1) A popular word in Yorkshire where it is typically used now of the weather and health. It means ‘average’ or ‘medium’; that is nothing to get excited about.
The OED has examples from 1456, and references in Yorkshire date from the early sixteenth century: 1532 a mydlyng bordclothe and ij herden, Hawton
1551 John Swyndell doith owe me fyve punde of mydlyn wyar, Garforth
1599 xv payre of lynen, mydlen and harden sheetes, Rawmarsh. Later quotes reflect a broadening of its usage: 1750 7 acres … as good a crop of oats… as ever he knew … the other four Acre but Midling, Beeston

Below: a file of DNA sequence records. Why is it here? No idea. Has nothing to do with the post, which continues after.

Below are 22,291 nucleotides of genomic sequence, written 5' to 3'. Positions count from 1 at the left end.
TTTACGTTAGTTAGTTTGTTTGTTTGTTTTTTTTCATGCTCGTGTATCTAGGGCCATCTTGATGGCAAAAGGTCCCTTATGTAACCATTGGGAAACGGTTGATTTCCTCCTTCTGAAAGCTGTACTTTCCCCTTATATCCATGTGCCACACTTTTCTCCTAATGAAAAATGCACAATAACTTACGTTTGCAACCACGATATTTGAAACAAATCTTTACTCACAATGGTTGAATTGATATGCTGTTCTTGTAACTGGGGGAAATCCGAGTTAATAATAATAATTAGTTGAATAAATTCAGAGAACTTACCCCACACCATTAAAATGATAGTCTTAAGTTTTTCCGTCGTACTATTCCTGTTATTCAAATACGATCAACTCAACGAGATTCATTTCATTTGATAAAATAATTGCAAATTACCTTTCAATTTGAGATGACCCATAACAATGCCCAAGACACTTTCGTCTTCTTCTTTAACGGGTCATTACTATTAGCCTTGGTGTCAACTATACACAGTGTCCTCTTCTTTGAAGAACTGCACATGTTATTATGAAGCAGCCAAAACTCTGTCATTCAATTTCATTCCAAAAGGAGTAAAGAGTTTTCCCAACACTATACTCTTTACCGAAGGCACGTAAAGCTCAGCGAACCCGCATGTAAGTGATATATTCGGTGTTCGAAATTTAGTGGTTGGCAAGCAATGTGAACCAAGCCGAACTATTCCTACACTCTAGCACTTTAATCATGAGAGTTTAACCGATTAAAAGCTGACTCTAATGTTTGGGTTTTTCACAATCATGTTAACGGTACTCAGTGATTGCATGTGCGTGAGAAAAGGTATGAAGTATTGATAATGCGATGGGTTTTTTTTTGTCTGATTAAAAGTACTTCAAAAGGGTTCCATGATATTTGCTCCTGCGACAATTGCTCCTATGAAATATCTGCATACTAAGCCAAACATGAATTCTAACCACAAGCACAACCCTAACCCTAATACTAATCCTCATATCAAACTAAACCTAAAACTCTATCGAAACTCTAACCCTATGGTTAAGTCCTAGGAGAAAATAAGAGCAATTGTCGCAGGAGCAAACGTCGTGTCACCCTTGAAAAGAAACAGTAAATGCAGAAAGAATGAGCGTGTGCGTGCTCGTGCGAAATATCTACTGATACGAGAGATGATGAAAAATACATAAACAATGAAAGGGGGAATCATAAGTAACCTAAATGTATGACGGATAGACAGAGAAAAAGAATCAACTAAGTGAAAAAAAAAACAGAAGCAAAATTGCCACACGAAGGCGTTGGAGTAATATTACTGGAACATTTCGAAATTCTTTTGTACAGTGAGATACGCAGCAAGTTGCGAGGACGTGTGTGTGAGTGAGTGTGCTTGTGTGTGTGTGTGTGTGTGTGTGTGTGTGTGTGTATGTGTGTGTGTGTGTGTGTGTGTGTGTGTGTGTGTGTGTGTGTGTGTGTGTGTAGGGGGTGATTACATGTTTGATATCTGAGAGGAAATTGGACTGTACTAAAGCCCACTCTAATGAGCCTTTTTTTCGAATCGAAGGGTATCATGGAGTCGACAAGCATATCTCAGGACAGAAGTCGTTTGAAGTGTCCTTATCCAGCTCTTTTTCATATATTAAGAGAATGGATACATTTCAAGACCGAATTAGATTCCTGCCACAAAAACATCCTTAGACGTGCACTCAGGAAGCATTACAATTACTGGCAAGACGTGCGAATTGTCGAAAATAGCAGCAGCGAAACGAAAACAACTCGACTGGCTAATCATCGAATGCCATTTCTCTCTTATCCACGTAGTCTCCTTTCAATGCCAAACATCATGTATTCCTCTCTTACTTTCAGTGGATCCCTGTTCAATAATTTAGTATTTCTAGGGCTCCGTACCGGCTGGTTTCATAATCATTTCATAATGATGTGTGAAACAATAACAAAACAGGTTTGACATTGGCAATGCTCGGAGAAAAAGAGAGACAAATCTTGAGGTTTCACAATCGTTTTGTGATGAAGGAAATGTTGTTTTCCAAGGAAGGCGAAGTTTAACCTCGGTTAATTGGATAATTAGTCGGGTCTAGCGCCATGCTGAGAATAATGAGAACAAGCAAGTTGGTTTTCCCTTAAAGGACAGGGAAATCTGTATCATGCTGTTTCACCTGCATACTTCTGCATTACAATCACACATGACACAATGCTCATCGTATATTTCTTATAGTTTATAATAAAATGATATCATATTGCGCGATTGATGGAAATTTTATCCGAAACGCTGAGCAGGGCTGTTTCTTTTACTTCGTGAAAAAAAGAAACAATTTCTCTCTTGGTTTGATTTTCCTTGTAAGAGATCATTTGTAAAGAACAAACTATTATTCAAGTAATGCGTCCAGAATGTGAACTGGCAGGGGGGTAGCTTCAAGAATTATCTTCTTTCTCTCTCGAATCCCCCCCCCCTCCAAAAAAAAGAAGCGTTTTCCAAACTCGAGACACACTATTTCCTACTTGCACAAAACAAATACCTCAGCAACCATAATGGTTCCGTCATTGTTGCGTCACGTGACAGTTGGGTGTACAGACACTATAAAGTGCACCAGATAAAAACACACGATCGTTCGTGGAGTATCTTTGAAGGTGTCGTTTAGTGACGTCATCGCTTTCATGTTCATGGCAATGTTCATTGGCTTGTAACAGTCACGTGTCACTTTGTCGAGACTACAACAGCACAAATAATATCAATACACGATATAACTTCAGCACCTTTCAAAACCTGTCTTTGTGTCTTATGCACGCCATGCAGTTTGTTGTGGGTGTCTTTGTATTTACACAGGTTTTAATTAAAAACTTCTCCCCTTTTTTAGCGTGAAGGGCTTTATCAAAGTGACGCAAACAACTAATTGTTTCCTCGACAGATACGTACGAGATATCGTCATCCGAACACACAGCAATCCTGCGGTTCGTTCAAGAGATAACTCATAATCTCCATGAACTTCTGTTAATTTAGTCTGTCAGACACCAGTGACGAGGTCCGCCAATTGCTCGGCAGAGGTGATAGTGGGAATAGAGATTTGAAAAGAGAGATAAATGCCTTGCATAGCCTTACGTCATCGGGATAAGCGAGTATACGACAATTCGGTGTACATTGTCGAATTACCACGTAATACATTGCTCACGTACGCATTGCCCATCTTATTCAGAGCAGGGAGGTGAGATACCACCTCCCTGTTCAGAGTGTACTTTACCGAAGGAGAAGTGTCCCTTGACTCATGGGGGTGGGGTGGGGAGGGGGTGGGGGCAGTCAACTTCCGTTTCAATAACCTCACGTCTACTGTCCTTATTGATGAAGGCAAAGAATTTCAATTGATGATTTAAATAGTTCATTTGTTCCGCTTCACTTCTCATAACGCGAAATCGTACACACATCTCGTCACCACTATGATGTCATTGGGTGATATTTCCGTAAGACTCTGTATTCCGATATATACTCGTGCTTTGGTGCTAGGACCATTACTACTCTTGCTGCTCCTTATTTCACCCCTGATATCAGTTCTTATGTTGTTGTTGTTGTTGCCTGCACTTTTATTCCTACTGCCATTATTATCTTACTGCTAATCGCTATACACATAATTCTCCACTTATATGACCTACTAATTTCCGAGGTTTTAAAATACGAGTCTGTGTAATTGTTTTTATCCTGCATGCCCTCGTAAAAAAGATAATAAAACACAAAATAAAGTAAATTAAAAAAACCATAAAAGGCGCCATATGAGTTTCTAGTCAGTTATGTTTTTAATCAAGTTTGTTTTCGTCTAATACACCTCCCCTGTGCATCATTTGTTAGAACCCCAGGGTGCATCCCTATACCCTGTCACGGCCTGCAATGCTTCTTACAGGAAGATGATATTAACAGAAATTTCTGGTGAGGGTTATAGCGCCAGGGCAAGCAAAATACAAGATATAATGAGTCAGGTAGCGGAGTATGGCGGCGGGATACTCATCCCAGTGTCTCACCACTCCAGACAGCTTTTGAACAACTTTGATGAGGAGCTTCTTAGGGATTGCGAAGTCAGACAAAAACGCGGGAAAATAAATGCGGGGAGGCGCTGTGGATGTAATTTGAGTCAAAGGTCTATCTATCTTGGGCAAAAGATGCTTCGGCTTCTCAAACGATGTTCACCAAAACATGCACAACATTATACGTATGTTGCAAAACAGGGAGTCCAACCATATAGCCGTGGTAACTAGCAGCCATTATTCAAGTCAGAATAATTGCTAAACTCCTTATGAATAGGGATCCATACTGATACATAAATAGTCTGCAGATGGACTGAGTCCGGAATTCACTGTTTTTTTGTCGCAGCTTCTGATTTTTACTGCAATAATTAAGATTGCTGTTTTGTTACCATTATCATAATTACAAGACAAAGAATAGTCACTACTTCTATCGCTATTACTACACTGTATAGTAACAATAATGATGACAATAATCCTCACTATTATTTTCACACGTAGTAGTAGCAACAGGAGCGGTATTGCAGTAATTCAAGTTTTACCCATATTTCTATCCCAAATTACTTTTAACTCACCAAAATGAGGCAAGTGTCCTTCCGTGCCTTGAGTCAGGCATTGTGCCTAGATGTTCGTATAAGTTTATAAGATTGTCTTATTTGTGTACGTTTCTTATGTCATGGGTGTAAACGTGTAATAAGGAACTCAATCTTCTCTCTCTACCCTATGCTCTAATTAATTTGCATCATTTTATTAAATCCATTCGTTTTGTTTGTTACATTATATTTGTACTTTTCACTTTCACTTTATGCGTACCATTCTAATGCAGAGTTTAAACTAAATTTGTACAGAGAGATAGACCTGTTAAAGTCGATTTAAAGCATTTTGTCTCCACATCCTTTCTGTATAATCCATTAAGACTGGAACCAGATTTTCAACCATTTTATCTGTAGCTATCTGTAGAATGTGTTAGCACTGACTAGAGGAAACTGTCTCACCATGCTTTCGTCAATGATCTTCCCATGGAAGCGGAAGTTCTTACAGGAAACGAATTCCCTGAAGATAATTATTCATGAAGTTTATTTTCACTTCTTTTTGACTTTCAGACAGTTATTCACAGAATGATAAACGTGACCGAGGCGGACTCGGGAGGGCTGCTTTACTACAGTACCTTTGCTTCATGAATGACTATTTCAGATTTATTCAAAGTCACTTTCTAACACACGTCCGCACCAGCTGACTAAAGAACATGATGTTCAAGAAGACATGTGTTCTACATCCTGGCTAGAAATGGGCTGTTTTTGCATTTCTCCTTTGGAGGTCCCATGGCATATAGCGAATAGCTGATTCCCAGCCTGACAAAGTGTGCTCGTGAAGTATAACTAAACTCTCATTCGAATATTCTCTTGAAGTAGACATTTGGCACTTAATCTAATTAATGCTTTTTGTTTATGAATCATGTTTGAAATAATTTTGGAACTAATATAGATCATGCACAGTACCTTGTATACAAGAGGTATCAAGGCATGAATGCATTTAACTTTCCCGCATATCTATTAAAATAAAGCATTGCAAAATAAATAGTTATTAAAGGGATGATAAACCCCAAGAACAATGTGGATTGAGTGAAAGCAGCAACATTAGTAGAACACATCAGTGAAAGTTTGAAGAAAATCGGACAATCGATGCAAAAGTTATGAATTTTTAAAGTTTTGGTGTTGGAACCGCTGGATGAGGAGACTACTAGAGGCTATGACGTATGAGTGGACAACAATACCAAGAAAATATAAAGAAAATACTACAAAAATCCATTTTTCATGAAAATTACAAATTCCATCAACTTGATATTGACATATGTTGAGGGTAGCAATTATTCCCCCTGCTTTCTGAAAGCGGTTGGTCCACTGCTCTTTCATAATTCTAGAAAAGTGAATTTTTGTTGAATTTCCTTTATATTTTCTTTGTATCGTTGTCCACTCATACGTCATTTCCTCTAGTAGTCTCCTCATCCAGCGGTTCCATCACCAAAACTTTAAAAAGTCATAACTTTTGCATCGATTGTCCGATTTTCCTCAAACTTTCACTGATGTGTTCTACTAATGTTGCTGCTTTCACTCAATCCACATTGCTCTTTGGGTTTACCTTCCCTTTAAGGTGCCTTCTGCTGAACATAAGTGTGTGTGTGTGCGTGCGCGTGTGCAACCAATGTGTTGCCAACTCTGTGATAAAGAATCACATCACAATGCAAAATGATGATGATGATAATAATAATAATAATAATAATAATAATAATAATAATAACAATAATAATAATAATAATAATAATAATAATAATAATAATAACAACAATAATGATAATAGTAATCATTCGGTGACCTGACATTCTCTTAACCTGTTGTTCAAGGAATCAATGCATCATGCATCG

1786 Aug. 21 At Thirsk. Middling day, showers, Sessay. The 1750 reference seems to anticipate the use of ‘nobbut middlin’ an almost grudging indication that things are going reasonably well.